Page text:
Plaintiff's Motion to Appoint Counsel is denied. Evaluation of the briefing submitted by both parties in connection with defendant's Motion for Summary Judgment indicates that plaintiff's case lacks merit, for the reasons discussed below. Thus, balancing of the Gonzalez factors militates against appointment of counsel.

         Plaintiff's Motion for Issuance of Subpoenas is also denied. The motion seeks leave of court to subpoena plaintiff's own employment records and those of Damian Daigle, Brandon Godchaux and Bradley Prejean. Record Doc. No. 45. Because plaintiff's motion was filed more than two months after both the discovery deadline had passed and defendant had filed its summary judgment motion, the court construes the motion as (1) seeking leave to conduct discovery after expiration of the scheduling order deadline pursuant to Fed.R.Civ.P. 16(b); and (2) seeking more time under Fed.R.Civ.P. 56(d) to obtain facts to support his opposition to the pending summary judgment motion.

         Where - as here - the court has entered a scheduling order setting a deadline, Record Doc. No. 29, the schedule “may be modified only for good cause and with the judge's consent.” Fed.R.Civ.P. 16(b)(4) (emphasis added). “In determining whether the movant has met its burden under Rule 16(b)(4), the court considers four factors: (1) the party's explanation, (2) the importance of the requested relief, (3) potential prejudice in granting the relief, and (4) the availability of a continuance to cure such prejudice.” Choice Hotels Int'l, Inc. v. Goldmark Hospitality, LLC, 2014 WL 80722, at *2 (N.D. Tex. Jan. 9, 2014) (quotation omitted) (citing S&W Enters., L.L.C. v. SouthTrust Bank of Ala., NA, 315 F.3d 533, 536 (5th Cir. 2003)); accord Borden v. United States, 537 Fed.Appx. 570, 574 (5th Cir. 2013) (citing Reliance Ins. Co. v. La. Land & Expl. Co., 110 F.3d 253, 257 (5th Cir. 1997); Geiserman v. MacDonald, 893 F.2d 787, 791 (5th Cir. 1990)). The good cause standard applies to discovery deadlines established by the court, Colonial Freight Sys., Inc. v. Adams & Reese, L.L.P., 542 Fed.Appx. 142, 145 (5th Cir. 2013); Paz v. Brush Engineered Materials, Inc., 555 F.3d 383, 390 (5th Cir. 2009), and “require[s] the movant ‘to show that the deadlines cannot reasonably be met despite the diligence of the party needing the extension.'” Puig v. Citibank, N.A., 514 Fed.Appx. 483, 487-88 (5th Cir. 2013) (quoting S & W Enters., 315 F.3d at 535).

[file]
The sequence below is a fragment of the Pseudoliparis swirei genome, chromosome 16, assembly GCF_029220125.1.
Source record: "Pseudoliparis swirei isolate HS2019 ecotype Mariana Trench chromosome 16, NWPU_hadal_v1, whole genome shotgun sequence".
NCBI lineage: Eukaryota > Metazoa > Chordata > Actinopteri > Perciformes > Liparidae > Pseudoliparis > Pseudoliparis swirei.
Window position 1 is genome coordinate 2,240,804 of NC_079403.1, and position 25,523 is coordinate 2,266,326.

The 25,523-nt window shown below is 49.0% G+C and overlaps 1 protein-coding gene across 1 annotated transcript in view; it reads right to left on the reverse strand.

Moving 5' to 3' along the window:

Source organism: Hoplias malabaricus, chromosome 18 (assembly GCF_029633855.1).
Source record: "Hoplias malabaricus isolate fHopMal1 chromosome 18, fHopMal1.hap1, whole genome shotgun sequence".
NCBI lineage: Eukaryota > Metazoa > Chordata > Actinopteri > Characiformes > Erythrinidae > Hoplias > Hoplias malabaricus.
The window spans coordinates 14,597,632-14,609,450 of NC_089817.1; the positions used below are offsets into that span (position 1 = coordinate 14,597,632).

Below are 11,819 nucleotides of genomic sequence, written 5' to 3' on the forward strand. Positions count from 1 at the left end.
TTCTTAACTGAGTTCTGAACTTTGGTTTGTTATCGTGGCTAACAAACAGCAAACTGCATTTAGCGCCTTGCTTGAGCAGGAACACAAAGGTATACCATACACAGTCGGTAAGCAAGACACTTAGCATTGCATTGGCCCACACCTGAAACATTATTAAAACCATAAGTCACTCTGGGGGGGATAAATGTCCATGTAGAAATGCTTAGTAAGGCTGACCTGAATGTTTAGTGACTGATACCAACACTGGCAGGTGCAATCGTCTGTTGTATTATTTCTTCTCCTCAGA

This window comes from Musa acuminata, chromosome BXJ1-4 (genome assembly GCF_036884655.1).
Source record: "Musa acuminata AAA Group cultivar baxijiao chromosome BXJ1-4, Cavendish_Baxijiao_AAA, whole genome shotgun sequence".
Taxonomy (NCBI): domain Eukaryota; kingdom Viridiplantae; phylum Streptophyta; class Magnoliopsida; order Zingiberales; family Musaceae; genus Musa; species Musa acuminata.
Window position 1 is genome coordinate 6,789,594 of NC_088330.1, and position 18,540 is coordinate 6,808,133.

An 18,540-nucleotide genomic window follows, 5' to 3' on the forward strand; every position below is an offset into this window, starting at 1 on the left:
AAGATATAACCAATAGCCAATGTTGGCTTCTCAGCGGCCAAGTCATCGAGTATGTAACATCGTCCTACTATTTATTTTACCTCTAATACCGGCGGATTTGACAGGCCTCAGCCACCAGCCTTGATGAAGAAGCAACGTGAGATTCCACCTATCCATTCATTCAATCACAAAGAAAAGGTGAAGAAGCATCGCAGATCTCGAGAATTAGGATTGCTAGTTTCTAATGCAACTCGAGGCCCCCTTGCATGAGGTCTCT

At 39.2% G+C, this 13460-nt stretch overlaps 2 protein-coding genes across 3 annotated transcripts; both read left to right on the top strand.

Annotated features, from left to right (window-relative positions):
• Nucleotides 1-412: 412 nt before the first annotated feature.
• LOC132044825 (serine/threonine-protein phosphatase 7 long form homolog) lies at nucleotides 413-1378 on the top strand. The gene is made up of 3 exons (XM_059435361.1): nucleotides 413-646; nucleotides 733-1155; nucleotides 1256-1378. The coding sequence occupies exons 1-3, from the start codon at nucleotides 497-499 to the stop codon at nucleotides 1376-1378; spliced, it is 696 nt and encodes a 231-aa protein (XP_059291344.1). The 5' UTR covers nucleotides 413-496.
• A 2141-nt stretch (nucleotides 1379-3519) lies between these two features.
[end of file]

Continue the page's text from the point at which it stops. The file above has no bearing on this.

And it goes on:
Plaintiff provides no persuasive explanation for his delay in seeking the requested employment records or why he could not meet the discovery deadline. His “Motion for Opposition of Summary Judgment” states: “Due to the lack of diligence on behalf of my previous attorney, documentation for my case was not submitted.” Record Doc. No. 44 at p. 1. As noted above, the Fifth Circuit in Puig and S & W has not accepted lack of diligence as a good reason for failure to meet deadlines. As to importance, production of the requested records appears unimportant because plaintiff's entire personnel file and portions of Prejean's personnel file relevant to plaintiff's claims against him have already been produced to plaintiff in discovery. Record Doc. No. 39-2 at pp. 5-25. Production of Godchaux's records is unimportant because, as discussed in detail below, Godchaux is not a Wood Group employee and plaintiff's failure to promote claim concerning Godchaux is time-barred and fails on the merits. Daigle's records are unimportant because plaintiff makes no claims concerning Daigle's employment status in this matter and, even if he did, plaintiff had ample time to request these records during the 12 months of discovery provided in this case. Prejudice to defendant would be substantial because it already has filed its summary judgment motion and plaintiff has provided no explanation for how the additional discovery will create issues of material fact that would preclude summary judgment in this matter. A continuance would not cure defendant's substantial prejudice. Plaintiff cannot establish good cause to conduct discovery after expiration of the discovery deadline because all four factors weigh against permitting him to do so.